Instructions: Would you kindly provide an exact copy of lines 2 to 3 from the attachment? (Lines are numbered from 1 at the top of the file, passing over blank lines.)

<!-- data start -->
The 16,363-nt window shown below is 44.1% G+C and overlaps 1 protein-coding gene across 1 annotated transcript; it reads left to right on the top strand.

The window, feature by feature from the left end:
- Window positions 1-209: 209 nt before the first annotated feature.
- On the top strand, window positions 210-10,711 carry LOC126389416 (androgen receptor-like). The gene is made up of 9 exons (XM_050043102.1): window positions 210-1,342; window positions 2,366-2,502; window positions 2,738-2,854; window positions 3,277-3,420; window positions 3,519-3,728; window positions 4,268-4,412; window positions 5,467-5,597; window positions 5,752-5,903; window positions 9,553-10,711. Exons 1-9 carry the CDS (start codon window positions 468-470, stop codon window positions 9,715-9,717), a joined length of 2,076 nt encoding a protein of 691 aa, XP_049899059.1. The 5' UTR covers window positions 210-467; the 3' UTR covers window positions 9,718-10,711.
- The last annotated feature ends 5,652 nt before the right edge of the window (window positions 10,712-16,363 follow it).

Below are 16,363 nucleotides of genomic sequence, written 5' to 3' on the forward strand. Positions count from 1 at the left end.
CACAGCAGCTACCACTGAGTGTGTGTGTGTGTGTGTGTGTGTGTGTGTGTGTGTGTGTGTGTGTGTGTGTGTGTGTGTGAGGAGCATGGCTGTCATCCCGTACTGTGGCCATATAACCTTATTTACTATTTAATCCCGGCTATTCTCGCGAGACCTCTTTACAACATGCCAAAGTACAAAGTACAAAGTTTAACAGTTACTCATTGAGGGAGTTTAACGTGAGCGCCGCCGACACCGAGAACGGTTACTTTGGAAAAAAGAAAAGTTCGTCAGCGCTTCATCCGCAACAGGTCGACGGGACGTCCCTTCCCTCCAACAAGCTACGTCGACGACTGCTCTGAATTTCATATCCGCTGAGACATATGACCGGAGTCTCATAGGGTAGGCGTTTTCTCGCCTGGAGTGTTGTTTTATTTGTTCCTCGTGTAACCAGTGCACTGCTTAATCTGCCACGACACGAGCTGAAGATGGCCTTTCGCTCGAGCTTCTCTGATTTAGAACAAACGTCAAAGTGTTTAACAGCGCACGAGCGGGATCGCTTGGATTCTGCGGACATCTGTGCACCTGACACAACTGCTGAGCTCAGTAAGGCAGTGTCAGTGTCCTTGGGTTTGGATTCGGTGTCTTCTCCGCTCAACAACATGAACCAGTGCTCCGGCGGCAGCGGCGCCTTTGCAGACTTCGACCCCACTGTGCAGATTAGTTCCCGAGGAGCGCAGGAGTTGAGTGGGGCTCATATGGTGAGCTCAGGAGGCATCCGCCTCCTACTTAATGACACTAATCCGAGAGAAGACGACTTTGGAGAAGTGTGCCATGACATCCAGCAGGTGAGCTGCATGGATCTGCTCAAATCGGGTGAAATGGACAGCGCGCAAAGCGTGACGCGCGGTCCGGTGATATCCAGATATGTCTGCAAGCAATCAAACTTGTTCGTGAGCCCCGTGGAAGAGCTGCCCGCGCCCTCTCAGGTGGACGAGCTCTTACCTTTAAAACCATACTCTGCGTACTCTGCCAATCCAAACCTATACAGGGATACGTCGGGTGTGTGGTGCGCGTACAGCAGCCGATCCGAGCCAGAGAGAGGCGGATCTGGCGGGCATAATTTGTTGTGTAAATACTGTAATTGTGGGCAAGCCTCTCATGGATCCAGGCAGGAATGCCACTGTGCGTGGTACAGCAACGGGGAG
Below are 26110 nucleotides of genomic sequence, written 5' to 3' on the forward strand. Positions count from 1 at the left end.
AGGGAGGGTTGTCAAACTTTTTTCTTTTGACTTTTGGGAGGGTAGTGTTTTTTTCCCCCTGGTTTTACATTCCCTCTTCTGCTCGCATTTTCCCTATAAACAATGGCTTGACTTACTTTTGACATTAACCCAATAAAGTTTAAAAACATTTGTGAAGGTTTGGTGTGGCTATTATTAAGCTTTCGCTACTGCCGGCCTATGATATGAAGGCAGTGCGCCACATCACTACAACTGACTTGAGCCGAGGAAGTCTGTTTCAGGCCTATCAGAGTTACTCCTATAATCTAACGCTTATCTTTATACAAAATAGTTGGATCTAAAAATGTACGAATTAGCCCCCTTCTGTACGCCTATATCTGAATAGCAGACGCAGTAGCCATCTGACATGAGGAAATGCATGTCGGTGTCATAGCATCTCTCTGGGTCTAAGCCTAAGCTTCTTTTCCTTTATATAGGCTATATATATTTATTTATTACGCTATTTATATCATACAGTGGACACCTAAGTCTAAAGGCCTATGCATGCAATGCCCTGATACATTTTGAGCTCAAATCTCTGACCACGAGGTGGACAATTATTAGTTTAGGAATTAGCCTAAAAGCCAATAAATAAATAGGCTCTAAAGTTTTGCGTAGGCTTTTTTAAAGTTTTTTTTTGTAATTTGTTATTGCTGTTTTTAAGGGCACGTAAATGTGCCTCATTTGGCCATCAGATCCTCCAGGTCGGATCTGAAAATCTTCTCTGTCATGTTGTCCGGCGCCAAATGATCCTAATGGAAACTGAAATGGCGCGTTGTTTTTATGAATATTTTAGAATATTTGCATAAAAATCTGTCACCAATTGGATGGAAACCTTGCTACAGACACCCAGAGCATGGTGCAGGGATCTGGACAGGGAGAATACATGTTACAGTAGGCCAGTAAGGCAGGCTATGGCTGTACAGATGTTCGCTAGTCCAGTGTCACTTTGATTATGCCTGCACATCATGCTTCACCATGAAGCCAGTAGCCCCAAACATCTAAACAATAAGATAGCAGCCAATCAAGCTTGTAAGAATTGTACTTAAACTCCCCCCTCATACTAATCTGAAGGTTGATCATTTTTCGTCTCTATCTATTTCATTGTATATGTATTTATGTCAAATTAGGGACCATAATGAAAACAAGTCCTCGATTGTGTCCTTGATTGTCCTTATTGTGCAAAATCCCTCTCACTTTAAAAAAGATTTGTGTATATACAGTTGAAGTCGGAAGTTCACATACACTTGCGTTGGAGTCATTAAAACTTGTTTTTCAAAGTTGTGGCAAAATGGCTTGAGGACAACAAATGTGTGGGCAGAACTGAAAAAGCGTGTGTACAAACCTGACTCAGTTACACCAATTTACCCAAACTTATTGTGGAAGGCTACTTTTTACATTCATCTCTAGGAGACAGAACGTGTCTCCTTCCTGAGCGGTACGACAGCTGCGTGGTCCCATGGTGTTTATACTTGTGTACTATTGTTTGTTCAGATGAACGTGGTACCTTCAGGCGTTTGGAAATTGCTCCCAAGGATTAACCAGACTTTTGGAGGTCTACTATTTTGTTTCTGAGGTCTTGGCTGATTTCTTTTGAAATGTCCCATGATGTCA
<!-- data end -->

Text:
The window, feature by feature from the left end:
- Window positions 1-209: 209 nt before the first annotated feature.